Why are most business today are anti social media? Rob Asghar of Forbes.com shares the details.
|Image Source: forbes.com|
Sure, today it’s breathtakingly easy to talk in real time to someone on the other side of the planet. But it’s also harder than ever to connect in real time with a real human being anywhere who gives a damn about you.
Your call to the customer-service center is shuffled off to a faceless script-reader in Manila. Or many times you don’t even get that: You get a machine that keeps asking you, with an edge in its voice, to take another crack at clearly stating the nature of your problem.
And pressing “0” only gets you another computer voice, mocking you and reawakening the spectacular sense impotence that your family instilled in you at the dinner table. The truth is that the company that you called doesn’t want to hear from you. Ever. You only wanted to discuss a minor billing question, but now you need to return to therapy.
How did our human organizations get so, well, inhuman? Social-media guru Brian Solis says that it’s because of our business models, which are focused on efficiency rather than value.
They’re thinking, “How quickly can we get them off the phone?” Solis says.
Businesses and organizations are inherently social. “But what ends up happening,” Solis says, “is that we build a firewall–how we are with friends and family, versus how we are in business. Business is structured to be efficient. It becomes optimized. It becomes anything but social.”
Solis says wise organizations, for their own sake and for the sake of their hapless customers, are beginning to undergo a “social revolution.” “People are being put back into center of why we’re a business,” he says.
Businesses have a compelling reason to get social: They can’t control the public discussion in the manner that they used to. “Information is too democratized now,” Solis says. While businesses used to be able to use the traditional media like a megaphone, now whatever they say through that megaphone is drowned out by the chatter on social media. They have to adjust drastically in order to be a part of the conversations that matter.
Solis coaches top social-media strategists on how their companies can become truly social. But that brings up the Social Paradox:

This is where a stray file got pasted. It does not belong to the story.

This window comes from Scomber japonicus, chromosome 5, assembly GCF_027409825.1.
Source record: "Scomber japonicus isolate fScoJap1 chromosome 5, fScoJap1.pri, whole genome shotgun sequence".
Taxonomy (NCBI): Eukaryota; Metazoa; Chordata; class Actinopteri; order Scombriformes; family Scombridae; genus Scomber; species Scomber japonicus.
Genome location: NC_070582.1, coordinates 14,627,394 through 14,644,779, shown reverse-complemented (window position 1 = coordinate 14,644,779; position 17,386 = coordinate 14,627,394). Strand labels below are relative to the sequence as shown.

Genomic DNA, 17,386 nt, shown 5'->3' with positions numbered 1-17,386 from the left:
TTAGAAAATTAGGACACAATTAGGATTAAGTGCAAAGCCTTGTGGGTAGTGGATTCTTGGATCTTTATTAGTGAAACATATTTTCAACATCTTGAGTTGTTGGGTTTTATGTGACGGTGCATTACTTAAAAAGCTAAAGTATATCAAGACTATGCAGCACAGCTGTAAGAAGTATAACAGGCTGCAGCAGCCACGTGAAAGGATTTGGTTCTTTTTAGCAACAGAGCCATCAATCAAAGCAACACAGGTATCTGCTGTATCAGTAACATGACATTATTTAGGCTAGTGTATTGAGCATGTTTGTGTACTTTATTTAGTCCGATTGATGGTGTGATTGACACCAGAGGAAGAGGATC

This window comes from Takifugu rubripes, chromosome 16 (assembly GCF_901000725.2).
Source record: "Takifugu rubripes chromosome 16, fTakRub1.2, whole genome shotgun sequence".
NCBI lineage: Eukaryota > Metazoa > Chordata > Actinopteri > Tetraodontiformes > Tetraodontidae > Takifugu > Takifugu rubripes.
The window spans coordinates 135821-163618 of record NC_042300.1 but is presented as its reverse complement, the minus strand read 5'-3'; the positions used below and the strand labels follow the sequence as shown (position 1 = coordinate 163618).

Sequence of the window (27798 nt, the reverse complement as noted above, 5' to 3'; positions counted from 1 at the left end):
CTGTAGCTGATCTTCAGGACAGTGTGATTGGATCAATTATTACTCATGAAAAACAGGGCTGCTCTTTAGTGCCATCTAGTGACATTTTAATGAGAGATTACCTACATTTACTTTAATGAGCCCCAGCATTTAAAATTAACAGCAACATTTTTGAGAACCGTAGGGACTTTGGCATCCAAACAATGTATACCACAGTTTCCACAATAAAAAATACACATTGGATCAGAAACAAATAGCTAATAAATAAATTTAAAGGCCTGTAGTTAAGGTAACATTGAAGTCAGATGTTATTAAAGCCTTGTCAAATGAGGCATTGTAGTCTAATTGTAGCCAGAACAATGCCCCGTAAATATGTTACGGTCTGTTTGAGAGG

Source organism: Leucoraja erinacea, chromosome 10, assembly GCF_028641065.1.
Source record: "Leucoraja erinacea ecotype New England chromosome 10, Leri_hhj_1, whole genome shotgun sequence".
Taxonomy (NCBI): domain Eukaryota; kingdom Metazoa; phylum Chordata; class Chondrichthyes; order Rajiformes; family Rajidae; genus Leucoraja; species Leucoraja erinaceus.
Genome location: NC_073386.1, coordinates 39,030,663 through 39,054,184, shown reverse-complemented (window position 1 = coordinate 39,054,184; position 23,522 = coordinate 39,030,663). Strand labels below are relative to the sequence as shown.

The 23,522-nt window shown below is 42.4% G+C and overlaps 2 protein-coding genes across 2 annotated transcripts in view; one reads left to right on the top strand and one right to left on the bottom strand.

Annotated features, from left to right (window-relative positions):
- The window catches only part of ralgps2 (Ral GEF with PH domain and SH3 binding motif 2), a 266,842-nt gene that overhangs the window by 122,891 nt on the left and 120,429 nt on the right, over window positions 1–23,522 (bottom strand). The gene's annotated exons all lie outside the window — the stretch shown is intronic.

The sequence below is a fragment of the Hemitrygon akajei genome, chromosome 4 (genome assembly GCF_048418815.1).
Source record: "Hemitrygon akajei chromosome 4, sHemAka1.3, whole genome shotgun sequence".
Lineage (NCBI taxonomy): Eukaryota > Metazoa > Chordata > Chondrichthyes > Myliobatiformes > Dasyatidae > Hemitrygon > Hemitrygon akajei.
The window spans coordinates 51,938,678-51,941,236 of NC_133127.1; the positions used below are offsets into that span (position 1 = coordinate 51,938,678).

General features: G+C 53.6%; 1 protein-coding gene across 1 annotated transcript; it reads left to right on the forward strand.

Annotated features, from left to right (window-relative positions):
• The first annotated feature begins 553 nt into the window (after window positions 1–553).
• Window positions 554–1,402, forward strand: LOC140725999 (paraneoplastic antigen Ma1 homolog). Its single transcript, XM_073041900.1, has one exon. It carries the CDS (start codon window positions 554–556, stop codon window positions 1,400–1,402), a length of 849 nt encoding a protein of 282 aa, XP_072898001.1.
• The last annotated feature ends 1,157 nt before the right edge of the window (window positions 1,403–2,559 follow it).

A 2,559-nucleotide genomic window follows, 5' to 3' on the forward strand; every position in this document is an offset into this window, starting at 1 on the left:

Being social, in our era, means jumping into a public conversation in which your company doesn’t have central control of that conversation. At the same time, your senior executives, who do have central control of the organization, often fail to see the benefit of being truly social. And so they block or undercut efforts below them to move the organization in a more social direction.
This requires new media people to adjust. “Social media people need to learn to speak the language of the C-suite,” Solis says.
He pointedly doesn’t fault just the executives for the communications gap. “For some reason, marketers are often more enamored by new technology, than by what it can do for the business,” says Solis. They ask for large outlays for the latest social-media trend and are frustrated when CEOs don’t hand over a blank check. CEOs shrug and counter, “Why can’t people just go to our website?”
The CEOs have to focus on bottom-line business outcomes, Solis says, and too few social-media workers appreciate this. “In order to earn executive support, you have to empathize with a day in life of your executive. Think like the executive.”
Solis proposes a modest, non-revolutionary approach. “Having the executives change their philosophy is too hard a task,” he argues. Rather, he recommends that social-media strategists step up and own the task of better connecting their activities to the bottom-line business outcomes that the CEO is beholden to.
That allows the social-media person to become far more strategic and productive, he says, in recognizing how to track customer sentiment, how to create awareness, and ultimately how to create deeper engagement.
John Bohan is an internet entrepreneur for more than a decade. Visit this Facebook page to know more about him.